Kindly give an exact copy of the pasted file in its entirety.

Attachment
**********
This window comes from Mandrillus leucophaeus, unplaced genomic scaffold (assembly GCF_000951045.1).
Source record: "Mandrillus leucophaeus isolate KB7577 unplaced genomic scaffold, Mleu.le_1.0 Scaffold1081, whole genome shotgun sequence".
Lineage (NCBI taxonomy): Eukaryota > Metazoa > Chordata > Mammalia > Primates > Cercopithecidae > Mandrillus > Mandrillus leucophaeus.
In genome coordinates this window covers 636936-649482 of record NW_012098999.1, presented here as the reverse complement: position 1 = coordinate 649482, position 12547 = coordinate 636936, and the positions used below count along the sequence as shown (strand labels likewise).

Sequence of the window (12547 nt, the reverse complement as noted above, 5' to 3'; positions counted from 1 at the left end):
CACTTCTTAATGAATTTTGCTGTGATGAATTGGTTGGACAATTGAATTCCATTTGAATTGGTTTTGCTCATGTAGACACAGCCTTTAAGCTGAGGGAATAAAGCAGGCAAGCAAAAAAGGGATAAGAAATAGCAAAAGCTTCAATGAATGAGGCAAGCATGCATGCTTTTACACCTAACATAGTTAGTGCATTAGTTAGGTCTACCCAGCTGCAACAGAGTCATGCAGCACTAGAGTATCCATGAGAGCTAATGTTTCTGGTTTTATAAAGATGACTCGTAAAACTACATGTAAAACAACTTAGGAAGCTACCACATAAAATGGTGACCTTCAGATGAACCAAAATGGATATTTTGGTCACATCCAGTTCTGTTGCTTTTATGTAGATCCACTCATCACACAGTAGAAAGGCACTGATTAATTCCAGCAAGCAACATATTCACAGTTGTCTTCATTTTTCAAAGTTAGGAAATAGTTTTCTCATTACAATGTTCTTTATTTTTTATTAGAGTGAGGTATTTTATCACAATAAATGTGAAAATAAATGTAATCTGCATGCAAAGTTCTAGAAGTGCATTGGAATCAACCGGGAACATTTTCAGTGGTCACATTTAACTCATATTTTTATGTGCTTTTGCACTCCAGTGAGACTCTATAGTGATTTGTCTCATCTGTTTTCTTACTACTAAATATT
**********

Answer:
This window comes from Mandrillus leucophaeus, unplaced genomic scaffold (assembly GCF_000951045.1).
Source record: "Mandrillus leucophaeus isolate KB7577 unplaced genomic scaffold, Mleu.le_1.0 Scaffold1081, whole genome shotgun sequence".
Lineage (NCBI taxonomy): Eukaryota > Metazoa > Chordata > Mammalia > Primates > Cercopithecidae > Mandrillus > Mandrillus leucophaeus.
In genome coordinates this window covers 636936-649482 of record NW_012098999.1, presented here as the reverse complement: position 1 = coordinate 649482, position 12547 = coordinate 636936, and the positions used below count along the sequence as shown (strand labels likewise).

Sequence of the window (12547 nt, the reverse complement as noted above, 5' to 3'; positions counted from 1 at the left end):
CACTTCTTAATGAATTTTGCTGTGATGAATTGGTTGGACAATTGAATTCCATTTGAATTGGTTTTGCTCATGTAGACACAGCCTTTAAGCTGAGGGAATAAAGCAGGCAAGCAAAAAAGGGATAAGAAATAGCAAAAGCTTCAATGAATGAGGCAAGCATGCATGCTTTTACACCTAACATAGTTAGTGCATTAGTTAGGTCTACCCAGCTGCAACAGAGTCATGCAGCACTAGAGTATCCATGAGAGCTAATGTTTCTGGTTTTATAAAGATGACTCGTAAAACTACATGTAAAACAACTTAGGAAGCTACCACATAAAATGGTGACCTTCAGATGAACCAAAATGGATATTTTGGTCACATCCAGTTCTGTTGCTTTTATGTAGATCCACTCATCACACAGTAGAAAGGCACTGATTAATTCCAGCAAGCAACATATTCACAGTTGTCTTCATTTTTCAAAGTTAGGAAATAGTTTTCTCATTACAATGTTCTTTATTTTTTATTAGAGTGAGGTATTTTATCACAATAAATGTGAAAATAAATGTAATCTGCATGCAAAGTTCTAGAAGTGCATTGGAATCAACCGGGAACATTTTCAGTGGTCACATTTAACTCATATTTTTATGTGCTTTTGCACTCCAGTGAGACTCTATAGTGATTTGTCTCATCTGTTTTCTTACTACTAAATATT